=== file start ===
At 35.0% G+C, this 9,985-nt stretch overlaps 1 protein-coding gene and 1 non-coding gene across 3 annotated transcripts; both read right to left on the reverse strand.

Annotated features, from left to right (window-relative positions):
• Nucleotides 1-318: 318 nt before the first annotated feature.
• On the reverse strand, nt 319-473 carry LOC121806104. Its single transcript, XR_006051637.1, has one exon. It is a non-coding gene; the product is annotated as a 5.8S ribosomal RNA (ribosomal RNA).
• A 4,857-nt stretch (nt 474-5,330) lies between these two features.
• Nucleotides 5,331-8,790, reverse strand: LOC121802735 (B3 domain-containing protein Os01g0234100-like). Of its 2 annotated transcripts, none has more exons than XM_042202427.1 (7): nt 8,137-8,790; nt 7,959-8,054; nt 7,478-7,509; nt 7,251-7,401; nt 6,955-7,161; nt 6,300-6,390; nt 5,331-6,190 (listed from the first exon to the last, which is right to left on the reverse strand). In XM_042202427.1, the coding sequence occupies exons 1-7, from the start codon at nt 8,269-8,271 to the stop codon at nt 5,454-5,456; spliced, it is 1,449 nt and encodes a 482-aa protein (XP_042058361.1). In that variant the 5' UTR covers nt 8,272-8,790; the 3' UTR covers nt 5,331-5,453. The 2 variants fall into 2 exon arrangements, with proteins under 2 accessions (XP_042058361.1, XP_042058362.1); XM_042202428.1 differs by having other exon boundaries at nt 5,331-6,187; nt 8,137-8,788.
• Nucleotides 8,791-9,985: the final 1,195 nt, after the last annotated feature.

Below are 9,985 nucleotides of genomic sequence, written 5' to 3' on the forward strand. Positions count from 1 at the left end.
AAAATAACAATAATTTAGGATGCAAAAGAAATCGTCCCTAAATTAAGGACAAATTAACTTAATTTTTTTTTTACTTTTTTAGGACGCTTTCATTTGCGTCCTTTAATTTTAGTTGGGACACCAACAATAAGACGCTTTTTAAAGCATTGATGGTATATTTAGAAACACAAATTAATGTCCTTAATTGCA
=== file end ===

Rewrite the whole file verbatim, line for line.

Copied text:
At 35.0% G+C, this 9,985-nt stretch overlaps 1 protein-coding gene and 1 non-coding gene across 3 annotated transcripts; both read right to left on the reverse strand.

Annotated features, from left to right (window-relative positions):
• Nucleotides 1-318: 318 nt before the first annotated feature.
• On the reverse strand, nt 319-473 carry LOC121806104. Its single transcript, XR_006051637.1, has one exon. It is a non-coding gene; the product is annotated as a 5.8S ribosomal RNA (ribosomal RNA).
• A 4,857-nt stretch (nt 474-5,330) lies between these two features.
• Nucleotides 5,331-8,790, reverse strand: LOC121802735 (B3 domain-containing protein Os01g0234100-like). Of its 2 annotated transcripts, none has more exons than XM_042202427.1 (7): nt 8,137-8,790; nt 7,959-8,054; nt 7,478-7,509; nt 7,251-7,401; nt 6,955-7,161; nt 6,300-6,390; nt 5,331-6,190 (listed from the first exon to the last, which is right to left on the reverse strand). In XM_042202427.1, the coding sequence occupies exons 1-7, from the start codon at nt 8,269-8,271 to the stop codon at nt 5,454-5,456; spliced, it is 1,449 nt and encodes a 482-aa protein (XP_042058361.1). In that variant the 5' UTR covers nt 8,272-8,790; the 3' UTR covers nt 5,331-5,453. The 2 variants fall into 2 exon arrangements, with proteins under 2 accessions (XP_042058361.1, XP_042058362.1); XM_042202428.1 differs by having other exon boundaries at nt 5,331-6,187; nt 8,137-8,788.
• Nucleotides 8,791-9,985: the final 1,195 nt, after the last annotated feature.

Below are 9,985 nucleotides of genomic sequence, written 5' to 3' on the forward strand. Positions count from 1 at the left end.
AAAATAACAATAATTTAGGATGCAAAAGAAATCGTCCCTAAATTAAGGACAAATTAACTTAATTTTTTTTTTACTTTTTTAGGACGCTTTCATTTGCGTCCTTTAATTTTAGTTGGGACACCAACAATAAGACGCTTTTTAAAGCATTGATGGTATATTTAGAAACACAAATTAATGTCCTTAATTGCA